Lujan Grisham, a Democrat who takes office as governor on Tuesday, said she is looking into the state’s licensing and oversight authority.

“We must protect these children,” she said.

Federal agents, she said, are failing to adequately assess the health care needs of people they take into custody.

“Those individual agents should be held personally liable for these kids,” Lujan Grisham said.

The boy’s father remained at the Alamogordo station pending transfer to Immigration and Customs Enforcement. The man and his young son had turned themselves in to Border Patrol agents a week before Christmas after crossing the border illegally in El Paso about three miles west of the Paso del Norte international bridge.

Officials did not say whether the father and son were seeking asylum, like the vast majority of Central Americans showing up at the border.

“The Administration’s policy of turning people away from legal ports of entry, otherwise known as metering, is putting families and children in great danger. We learned this first-hand last week during our Congressional oversight trip to Lordsburg Station,” said U.S. Rep. Joaquin Castro, D-Texas, said in a statement released after the boy’s death.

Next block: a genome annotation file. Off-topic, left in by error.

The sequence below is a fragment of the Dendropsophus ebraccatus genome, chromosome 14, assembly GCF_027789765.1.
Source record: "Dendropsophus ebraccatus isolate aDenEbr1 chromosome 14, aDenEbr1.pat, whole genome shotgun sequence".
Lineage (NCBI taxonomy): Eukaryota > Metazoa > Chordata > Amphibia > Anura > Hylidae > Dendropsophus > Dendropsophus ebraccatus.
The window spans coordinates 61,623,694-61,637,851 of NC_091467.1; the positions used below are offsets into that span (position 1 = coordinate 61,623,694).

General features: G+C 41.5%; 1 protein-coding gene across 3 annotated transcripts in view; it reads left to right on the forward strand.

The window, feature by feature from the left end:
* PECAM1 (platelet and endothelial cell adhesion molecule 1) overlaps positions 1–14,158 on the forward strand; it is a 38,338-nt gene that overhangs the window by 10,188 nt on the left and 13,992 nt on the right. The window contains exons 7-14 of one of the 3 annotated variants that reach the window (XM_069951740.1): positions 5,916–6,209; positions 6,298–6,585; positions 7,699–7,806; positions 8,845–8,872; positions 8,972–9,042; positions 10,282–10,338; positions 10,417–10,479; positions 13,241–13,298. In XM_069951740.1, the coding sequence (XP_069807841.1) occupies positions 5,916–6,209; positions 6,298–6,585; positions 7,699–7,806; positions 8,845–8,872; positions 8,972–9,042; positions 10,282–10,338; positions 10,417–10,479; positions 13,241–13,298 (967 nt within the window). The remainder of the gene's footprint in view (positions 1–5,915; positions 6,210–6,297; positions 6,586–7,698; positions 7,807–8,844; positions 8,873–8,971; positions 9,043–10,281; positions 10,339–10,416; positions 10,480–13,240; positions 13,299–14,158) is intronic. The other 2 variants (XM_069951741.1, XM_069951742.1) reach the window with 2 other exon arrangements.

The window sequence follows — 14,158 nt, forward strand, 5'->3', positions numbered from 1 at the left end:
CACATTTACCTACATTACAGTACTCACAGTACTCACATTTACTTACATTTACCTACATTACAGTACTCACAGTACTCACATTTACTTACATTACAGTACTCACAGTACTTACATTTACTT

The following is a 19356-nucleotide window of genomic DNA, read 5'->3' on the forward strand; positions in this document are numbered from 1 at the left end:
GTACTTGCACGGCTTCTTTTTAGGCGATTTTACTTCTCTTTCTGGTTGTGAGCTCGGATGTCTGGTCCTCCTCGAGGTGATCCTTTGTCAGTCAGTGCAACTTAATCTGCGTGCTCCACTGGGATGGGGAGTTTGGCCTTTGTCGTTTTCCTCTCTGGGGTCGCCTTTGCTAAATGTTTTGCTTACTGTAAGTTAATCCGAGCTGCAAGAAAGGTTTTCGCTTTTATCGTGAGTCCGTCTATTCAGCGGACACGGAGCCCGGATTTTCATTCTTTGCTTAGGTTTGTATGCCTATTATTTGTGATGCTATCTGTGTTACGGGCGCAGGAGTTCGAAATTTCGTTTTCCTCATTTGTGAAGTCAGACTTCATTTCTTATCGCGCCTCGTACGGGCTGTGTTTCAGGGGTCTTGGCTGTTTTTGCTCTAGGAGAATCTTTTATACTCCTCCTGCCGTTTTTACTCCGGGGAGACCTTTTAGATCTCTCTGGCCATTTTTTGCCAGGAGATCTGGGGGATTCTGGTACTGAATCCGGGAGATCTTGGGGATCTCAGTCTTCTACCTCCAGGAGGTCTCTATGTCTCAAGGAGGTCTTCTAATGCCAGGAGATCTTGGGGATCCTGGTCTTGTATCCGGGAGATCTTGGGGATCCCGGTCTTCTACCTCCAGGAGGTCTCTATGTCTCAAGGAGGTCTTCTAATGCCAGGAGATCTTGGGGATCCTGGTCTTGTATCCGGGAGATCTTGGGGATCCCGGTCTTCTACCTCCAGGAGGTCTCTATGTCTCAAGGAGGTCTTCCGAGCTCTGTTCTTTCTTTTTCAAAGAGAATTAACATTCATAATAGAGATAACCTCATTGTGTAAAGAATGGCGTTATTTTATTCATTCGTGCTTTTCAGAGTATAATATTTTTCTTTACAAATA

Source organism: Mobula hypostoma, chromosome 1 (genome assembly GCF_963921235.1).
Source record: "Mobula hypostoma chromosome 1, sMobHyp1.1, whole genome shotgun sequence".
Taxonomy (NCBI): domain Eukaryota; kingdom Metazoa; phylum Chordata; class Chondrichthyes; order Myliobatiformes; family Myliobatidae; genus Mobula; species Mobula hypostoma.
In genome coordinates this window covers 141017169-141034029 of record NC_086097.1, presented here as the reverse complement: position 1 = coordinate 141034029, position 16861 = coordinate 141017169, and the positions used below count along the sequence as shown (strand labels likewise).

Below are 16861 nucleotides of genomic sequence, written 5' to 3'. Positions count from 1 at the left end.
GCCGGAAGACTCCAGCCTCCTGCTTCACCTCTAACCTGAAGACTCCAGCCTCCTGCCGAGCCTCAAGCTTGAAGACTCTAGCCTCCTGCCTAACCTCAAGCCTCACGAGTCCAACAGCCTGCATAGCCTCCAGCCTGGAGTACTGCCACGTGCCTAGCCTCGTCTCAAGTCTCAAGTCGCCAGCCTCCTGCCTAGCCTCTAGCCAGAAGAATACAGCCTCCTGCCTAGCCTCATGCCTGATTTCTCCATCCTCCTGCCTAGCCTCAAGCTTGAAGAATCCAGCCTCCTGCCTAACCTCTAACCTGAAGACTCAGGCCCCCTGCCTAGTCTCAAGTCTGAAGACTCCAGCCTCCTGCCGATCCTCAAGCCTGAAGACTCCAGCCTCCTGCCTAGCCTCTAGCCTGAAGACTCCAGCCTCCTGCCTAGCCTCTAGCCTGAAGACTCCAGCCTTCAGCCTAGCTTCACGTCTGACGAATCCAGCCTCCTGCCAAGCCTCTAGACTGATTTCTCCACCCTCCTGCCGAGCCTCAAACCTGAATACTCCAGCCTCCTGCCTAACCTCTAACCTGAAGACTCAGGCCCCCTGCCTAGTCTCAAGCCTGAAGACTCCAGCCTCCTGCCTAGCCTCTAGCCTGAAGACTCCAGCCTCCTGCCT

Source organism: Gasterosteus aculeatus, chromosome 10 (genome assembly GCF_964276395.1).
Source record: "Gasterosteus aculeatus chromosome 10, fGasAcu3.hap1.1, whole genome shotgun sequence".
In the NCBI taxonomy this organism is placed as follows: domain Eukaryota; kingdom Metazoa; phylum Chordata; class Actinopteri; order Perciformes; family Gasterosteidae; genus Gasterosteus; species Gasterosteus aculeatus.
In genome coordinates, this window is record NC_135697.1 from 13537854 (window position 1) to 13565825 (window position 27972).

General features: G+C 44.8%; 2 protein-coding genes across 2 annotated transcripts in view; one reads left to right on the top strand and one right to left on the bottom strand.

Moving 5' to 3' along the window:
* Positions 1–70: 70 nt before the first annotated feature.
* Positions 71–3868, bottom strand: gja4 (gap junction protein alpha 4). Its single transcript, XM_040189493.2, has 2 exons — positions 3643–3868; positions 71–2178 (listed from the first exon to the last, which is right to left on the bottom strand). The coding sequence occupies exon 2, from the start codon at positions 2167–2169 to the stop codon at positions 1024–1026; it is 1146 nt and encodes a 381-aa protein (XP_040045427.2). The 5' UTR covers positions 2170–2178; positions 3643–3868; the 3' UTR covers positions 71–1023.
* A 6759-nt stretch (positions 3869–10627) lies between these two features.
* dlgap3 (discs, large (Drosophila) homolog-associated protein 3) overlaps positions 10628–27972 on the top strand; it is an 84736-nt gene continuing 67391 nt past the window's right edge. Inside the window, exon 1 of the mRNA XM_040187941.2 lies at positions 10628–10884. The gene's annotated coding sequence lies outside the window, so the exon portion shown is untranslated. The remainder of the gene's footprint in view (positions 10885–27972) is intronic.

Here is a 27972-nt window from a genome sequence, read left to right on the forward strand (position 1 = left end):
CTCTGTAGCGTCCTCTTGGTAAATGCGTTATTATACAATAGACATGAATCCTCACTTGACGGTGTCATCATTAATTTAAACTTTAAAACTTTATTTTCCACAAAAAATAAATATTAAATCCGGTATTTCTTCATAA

Castro, chairman-elect of the Congressional Hispanic Caucus, led a delegation that toured Border Patrol facilities in New Mexico after the death of Jakelin Caal Maquin, a 7-year-old Guatemalan girl who died in Border Patrol custody Dec. 8.

After the second child’s death, CBP said it was considering “options for surge medical assistance from interagency partners” including the Coast Guard, the Department of Defense, the Federal Emergency Management Agency and Health and Human Services. CBP is also “reviewing all available custody options to relieve capacity issues at Border Patrol stations and checkpoints in the El Paso sector,” which includes all of New Mexico, according to CBP.

Migrant shelters on both sides of the border are coping with an influx of asylum seekers. This week, ICE released hundreds of families onto the streets of El Paso near the Greyhound bus station.

Most migrants stay on the border briefly until relatives elsewhere in the country send them bus tickets. Adult asylum seekers are usually set free wearing ankle tracking devices with orders to appear for court hearings.

Annunciation House, which works to provide temporary shelter for migrants and refugees with help from churches in El Paso and Las Cruces, is struggling to find space for Central American parents and kids as temperatures drop and rain is forecast in the region.

The Trump administration said last week that it reached an agreement with Mexico for Central American asylum applicants to “remain in Mexico” until they appear before an immigration judge who decides their case.

Across the border in Ciudad Juárez, Casa del Migrante has stopped accepting new arrivals. The migrant shelter affiliated with the Catholic Diocese of Ciudad Juárez can house up to 1,500 but is “struggling to feed” the 400 who remain at the facility, Rosa Maria Parra, a shelter worker, said Wednesday.